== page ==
Tag: Immigration court reform

Proposed Process

As soon as the detained alien notifies private counsel that he has been served with a notice to appear, private counsel can prepare a bond motion, motion for a change of venue, and supporting documents, and send the email to both the assistant district counsel and the immigration court. The assistant district counsel can email his or her bond recommendation to the immigration court and the private counsel, and the immigration judge can issue a decision by email to both parties.

If the private counsel believes the bond is too high, he or she can request a telephonic hearing under the old system. However, private counsel will rarely request a telephonic hearing because they have already provided their best argument for bond in writing, and an immigration judge would be unlikely to change the ruling without new evidence. Therefore, bond would be paid immediately by the alien to avoid any further detention.

Benefits of the New Process:

Bond hearings would be reduced by at least 70%, and the immigration judge and the assistant district council could save an additional three to five hours or work per week. Detainees who would eventually receive bond can be released days to weeks earlier, saving detention costs. Clerks for both the U.S. CIS and the immigration court would save time creating paper files and transporting the hard files to the correct immigration judges and assistant district director, and the immigration court would reduce the use of court-paid interpreters. Also, more bed space would be available and the government could reduce its costs of food, shelter, medical attention, and security for detained individuals.

Reducing the Costs if Alien Detention through the Bond Hearing Process
Reducing Bond Hearings by 70%
Present Process
Thousands of bond hearings are held at detention centers around the United States. Once the government serves a notice to appear to the alien and the court, the immigration judge will then schedule the bond hearing date. Private Attorneys can find out the bond hearing date through relatives of the alien or by calling the 800 number of the immigration court system. Once private counsel finds out the date, they usually have between five to ten days to file the bond motion or a motion for a continuance because the private counsel is often unavailable with such short notice or is located in another jurisdiction.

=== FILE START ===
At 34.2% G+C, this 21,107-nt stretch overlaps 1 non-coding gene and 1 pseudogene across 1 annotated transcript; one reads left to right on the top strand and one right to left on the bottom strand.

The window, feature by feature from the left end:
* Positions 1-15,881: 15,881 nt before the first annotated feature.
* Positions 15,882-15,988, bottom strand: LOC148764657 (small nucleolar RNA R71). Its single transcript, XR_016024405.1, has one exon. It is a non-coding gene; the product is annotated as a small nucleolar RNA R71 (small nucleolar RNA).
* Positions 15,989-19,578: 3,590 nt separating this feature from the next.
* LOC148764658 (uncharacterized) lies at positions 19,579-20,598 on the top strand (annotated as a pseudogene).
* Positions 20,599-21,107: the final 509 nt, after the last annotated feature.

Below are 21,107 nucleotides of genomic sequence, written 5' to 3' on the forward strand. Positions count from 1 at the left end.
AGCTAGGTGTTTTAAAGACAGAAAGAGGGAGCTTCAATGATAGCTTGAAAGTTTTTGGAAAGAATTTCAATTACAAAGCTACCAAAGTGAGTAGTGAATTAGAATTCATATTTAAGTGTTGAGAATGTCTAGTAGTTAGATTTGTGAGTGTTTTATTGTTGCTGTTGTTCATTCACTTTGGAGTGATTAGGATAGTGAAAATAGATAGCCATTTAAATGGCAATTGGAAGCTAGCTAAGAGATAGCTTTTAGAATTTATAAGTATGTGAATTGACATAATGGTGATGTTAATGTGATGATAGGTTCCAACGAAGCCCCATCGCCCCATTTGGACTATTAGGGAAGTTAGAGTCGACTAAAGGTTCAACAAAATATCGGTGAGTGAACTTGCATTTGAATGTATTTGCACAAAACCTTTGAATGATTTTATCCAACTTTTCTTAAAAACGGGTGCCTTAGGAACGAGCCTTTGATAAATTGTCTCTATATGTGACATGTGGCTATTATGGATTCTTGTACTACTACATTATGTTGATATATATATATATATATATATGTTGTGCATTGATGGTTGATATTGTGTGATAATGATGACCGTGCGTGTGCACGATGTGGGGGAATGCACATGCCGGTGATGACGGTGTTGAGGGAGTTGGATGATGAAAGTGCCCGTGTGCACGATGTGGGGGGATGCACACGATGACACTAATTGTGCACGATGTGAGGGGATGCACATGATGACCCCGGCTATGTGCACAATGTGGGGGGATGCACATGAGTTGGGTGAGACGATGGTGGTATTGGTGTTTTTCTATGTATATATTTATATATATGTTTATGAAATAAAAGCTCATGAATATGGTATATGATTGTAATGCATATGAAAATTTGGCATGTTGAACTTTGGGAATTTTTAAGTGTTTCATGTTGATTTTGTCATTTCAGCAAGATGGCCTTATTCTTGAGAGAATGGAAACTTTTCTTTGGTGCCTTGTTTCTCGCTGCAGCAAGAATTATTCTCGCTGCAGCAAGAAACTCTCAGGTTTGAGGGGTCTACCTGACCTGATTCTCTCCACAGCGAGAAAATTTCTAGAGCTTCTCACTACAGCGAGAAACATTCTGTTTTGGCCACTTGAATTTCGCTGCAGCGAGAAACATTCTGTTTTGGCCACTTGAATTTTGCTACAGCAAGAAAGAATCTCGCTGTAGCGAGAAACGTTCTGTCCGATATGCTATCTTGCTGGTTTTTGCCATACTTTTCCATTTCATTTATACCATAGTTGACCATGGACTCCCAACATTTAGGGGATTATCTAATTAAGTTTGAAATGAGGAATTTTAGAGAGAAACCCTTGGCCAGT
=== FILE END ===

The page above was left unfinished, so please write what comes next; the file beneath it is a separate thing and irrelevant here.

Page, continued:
Once the bond motion date is set, the assistant district counsel, the immigration judge, and the private counsel conduct a telephonic bond hearing. These bond hearings usually last five to ten minutes and the immigration judge sets the bond or denies bond. This coordination of assistant district counsel, immigration judge, and private counsel adds days or even weeks to the bond hearing process. During this time, the cost is substantial with respect to food, shelter, medical attention, and security for detained individuals.
If an alien is eventually released on bond, the government cost savings of an earlier bond decision and release is substantial with respect to food, shelter, medical attention, and security for detained individuals.

Part 1

Present Process

An alien is served with a Notice to Appear which provides the date and location at which the alien must appear at a master calendar hearing. A large majority of aliens have an attorney at this point or retain a private attorney for the first master calendar hearing. At the master calendar hearing, an alien or his attorney admits or denies the charges listed in the Notice to Appear, and provides the form of relief the alien will pursue. If the alien has no relief available, the attorney will usually ask for another hearing to accept a voluntary departure order or a deportation order.

Depending on the jurisdiction, immigration judges have between 20 to 40 cases each week for their master calendar hearing. At the master calendar hearings, the assistant district council must be present, and at times, a court-appointed interpreter or telephonic translators are used. The weekly master calendar hearing usually takes between three to five hours. In addition, an alien’s case could range from one to five (or more) master calendar hearings before the case is set for a trial date. Seventy percent of all master calendar cases could beeliminated. The direct cost savings would be the reduced hours spent per week by the assistant district counsel, the immigration judge, and court interpreters.

A complete copy of this Policy Paper was submitted to the Senate Subcommittee on Immigration, Refugees and Border Security.

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Andrew P. Johnson - Immigration Lawyer